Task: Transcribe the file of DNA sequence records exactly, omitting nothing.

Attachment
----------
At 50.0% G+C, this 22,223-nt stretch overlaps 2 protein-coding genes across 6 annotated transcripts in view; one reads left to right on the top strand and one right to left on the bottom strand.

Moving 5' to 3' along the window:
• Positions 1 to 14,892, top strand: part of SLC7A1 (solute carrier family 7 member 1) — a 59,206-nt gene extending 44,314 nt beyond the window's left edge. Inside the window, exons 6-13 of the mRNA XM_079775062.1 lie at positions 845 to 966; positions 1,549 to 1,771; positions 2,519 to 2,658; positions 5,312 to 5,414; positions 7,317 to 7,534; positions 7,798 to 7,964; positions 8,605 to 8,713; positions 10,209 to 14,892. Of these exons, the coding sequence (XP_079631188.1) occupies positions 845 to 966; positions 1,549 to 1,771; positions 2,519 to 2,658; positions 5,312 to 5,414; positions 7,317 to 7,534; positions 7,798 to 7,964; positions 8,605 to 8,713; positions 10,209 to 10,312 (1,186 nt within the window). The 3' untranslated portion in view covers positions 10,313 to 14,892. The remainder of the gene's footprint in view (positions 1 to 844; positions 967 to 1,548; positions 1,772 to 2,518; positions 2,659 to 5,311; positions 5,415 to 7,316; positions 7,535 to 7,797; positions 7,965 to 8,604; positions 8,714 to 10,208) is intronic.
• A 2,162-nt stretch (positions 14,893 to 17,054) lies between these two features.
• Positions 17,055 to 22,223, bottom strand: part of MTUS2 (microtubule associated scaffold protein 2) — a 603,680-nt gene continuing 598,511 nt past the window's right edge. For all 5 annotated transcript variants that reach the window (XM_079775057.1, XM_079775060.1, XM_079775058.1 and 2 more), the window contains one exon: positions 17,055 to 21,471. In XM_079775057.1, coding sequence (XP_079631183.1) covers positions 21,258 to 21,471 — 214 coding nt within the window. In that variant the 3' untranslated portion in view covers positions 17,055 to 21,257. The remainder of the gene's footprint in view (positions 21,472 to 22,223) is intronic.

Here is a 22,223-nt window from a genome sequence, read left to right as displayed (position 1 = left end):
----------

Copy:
At 50.0% G+C, this 22,223-nt stretch overlaps 2 protein-coding genes across 6 annotated transcripts in view; one reads left to right on the top strand and one right to left on the bottom strand.

Moving 5' to 3' along the window:
• Positions 1 to 14,892, top strand: part of SLC7A1 (solute carrier family 7 member 1) — a 59,206-nt gene extending 44,314 nt beyond the window's left edge. Inside the window, exons 6-13 of the mRNA XM_079775062.1 lie at positions 845 to 966; positions 1,549 to 1,771; positions 2,519 to 2,658; positions 5,312 to 5,414; positions 7,317 to 7,534; positions 7,798 to 7,964; positions 8,605 to 8,713; positions 10,209 to 14,892. Of these exons, the coding sequence (XP_079631188.1) occupies positions 845 to 966; positions 1,549 to 1,771; positions 2,519 to 2,658; positions 5,312 to 5,414; positions 7,317 to 7,534; positions 7,798 to 7,964; positions 8,605 to 8,713; positions 10,209 to 10,312 (1,186 nt within the window). The 3' untranslated portion in view covers positions 10,313 to 14,892. The remainder of the gene's footprint in view (positions 1 to 844; positions 967 to 1,548; positions 1,772 to 2,518; positions 2,659 to 5,311; positions 5,415 to 7,316; positions 7,535 to 7,797; positions 7,965 to 8,604; positions 8,714 to 10,208) is intronic.
• A 2,162-nt stretch (positions 14,893 to 17,054) lies between these two features.
• Positions 17,055 to 22,223, bottom strand: part of MTUS2 (microtubule associated scaffold protein 2) — a 603,680-nt gene continuing 598,511 nt past the window's right edge. For all 5 annotated transcript variants that reach the window (XM_079775057.1, XM_079775060.1, XM_079775058.1 and 2 more), the window contains one exon: positions 17,055 to 21,471. In XM_079775057.1, coding sequence (XP_079631183.1) covers positions 21,258 to 21,471 — 214 coding nt within the window. In that variant the 3' untranslated portion in view covers positions 17,055 to 21,257. The remainder of the gene's footprint in view (positions 21,472 to 22,223) is intronic.

Here is a 22,223-nt window from a genome sequence, read left to right as displayed (position 1 = left end):